And as for the woman’s former husband, his people had come back to him with a rather disappointing discovery: the man had stroke. And not just partial, stroke, either. Full stroke. They couldn’t talk to him, and unless the man could somehow have ordered his former wife’s death without talking or moving any part of his paralyzed body, he definitely wasn’t a suspect.
As for whoever might have wanted to take revenge on his behalf, they first had to come up with a list of possible people.
Tobi himself had been wondering: how long? How long till they uncovered the mystery of this case just like all others? He had taken all the means through which conventional murders got solved: read the crime scene, talk to the witnesses, develop a list of suspects and work through them one by one. All of that he had done, and at the end, what did they have? A murder without any motive at all and a crime scene where there was no actual criminal.
Unless of course you wanted to pin that on the bullet they had pulled out of her head.
They had even pursued that sniper angle as far as checking the area outside Ms Durojaiye’s bedroom to see if they could trace that bullet’s trajectory. But that was more than a bit tricky, because the woman’s house faced the road along the bedroom side, and across that were scores of office buildings and shops where that shot could have been taken from. They couldn’t possibly hope to check all of those and find anything.
It seemed impossible for a bullet to have even traveled that far, anyway. But the evidence clearly said it had, though how or from where, none of them could say.
Kunle, whose discovery had made him overzealous to trace the matter to the end had even suggested asking those in the area whether they had heard any gunshot around the time the woman had died.
But that was until Tobi reminded him that Ms Durojaiye had been killed around three in the morning, and that it would take someone who really loved money to be open for business at a time when every other sane person was in bed. The fact that even the very person who was killed had been drove home the point.
With the progress they had made so far, he knew it was only a matter of time before the Chief lost his cool.
And when Chief Rikau lost his cool, it was like an explosion.
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On the ground floor of the LIPD outside Homicide unit were the cubicles of the junior officers who worked downstairs. The Chief’s office was at the end of the aisle running between those cubicles, so when Tobi came out of the office, he emerged right into the noise and commotion of the printers, clacking of computer keyboards and the hum of dozens of computer systems.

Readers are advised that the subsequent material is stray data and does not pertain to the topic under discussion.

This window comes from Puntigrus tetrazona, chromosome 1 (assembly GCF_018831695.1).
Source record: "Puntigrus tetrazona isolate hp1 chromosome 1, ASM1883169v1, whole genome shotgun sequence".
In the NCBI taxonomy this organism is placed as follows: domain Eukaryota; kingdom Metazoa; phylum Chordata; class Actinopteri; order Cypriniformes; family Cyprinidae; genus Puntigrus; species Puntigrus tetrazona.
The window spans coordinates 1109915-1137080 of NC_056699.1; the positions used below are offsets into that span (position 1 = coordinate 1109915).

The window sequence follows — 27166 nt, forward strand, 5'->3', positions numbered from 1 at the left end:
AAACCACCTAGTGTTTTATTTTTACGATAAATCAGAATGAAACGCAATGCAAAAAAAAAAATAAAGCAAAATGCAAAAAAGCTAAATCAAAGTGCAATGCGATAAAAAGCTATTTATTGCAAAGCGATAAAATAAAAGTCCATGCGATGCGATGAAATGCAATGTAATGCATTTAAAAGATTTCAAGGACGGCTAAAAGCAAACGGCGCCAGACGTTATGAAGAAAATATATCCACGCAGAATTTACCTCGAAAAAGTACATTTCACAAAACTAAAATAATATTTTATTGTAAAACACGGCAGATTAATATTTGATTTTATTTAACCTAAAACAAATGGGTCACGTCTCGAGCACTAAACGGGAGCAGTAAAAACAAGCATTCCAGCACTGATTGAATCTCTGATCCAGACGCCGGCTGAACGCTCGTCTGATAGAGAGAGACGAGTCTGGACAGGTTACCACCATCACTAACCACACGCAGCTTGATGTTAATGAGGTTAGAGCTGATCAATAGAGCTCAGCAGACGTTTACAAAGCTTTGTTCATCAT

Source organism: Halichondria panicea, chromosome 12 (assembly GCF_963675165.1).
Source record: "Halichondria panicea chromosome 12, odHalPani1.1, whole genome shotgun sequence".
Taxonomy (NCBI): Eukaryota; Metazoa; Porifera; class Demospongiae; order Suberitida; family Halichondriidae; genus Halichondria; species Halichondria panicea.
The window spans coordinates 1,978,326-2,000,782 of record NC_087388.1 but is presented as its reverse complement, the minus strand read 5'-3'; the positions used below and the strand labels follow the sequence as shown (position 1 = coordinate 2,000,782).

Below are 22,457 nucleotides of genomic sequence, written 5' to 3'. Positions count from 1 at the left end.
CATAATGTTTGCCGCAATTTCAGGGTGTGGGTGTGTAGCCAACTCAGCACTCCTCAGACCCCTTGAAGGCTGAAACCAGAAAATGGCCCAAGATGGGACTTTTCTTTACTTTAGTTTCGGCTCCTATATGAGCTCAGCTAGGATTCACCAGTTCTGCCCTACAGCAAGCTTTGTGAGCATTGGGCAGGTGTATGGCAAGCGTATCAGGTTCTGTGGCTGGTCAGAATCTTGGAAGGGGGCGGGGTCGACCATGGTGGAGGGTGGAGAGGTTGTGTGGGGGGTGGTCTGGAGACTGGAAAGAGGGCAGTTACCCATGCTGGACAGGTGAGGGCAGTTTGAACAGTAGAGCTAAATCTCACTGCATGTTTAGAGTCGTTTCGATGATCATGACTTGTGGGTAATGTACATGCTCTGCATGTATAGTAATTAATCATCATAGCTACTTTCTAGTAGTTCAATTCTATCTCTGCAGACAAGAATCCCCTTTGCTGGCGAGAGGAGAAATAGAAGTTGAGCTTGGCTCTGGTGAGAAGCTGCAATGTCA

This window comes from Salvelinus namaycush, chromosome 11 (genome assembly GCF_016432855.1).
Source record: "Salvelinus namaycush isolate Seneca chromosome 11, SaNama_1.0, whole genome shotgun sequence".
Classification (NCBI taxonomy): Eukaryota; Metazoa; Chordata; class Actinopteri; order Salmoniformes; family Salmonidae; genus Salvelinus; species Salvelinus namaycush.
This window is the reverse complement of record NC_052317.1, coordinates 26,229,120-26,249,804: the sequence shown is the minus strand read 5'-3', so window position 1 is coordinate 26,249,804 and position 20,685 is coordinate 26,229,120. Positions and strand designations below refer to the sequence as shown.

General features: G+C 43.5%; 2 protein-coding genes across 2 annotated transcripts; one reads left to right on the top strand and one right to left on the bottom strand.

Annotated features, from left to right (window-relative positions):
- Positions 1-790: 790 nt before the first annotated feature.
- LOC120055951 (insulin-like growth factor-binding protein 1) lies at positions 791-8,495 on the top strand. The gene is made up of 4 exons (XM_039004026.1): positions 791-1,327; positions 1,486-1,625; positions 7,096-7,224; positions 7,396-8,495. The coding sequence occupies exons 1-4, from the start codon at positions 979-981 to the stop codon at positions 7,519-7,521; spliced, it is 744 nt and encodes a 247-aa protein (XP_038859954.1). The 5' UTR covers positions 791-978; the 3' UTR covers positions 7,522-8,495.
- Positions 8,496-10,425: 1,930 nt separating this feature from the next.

Tobi was nearly out of that aisle when he heard a creak far behind him. He looked back to see Chief Rikau exit his office, white mug in hand, walking in the same direction as Tobi. The detective turned back to face front lest the Chief see his face and think he actually had nothing better to do than stand around all day.
For someone who just went twenty straight minutes yelling in anger, Chief Rikau sure looked like a man who was under a lot of stress. And Tobi could understand that, too. Reporters had been perpetually camped outside the gates everyday of the one week since that woman’s murder, hounding every policeman they laid eyes on. For some reason, it seemed Ms Durojaiye had been quite popular when she was alive. The police could dodge for as long as they tried, but one day the order would arrive for a mandatory interview, and when that happened, they just had to have something positive.
If they didn’t, the short version was that whoever was assigned to handle that interview would be made a scapegoat, whether or not that person was responsible for that lack of positive information.
And that person could very well end up being Chief Abdul Rikau himself.
That was the beauty of the Force. Everyone had his own boss, even the boss himself. No wonder the man looked stressed. Tobi could recognize the mug he held in his hand for the very simple reason that he had one just like it in his office upstairs. That was a coffee mug. The Chief was going to get his boost.
The detective was almost out the front of the aisle when his thoughts were drawn by the sudden ring of the LIPD public phone. He looked to his left at the female telephone operator in the last cubicle.
They had a telephone line at LIPD for emergencies. Any emergency call dialled from anywhere on the entire Island area of Lagos was routed to it. The telephone operator picked it up at once.
“This is Lagos Island Police Department. What is your emergency?” Tobi heard her say just as he came out of the aisle and headed left for the stairs, in the opposite direction as the entrance.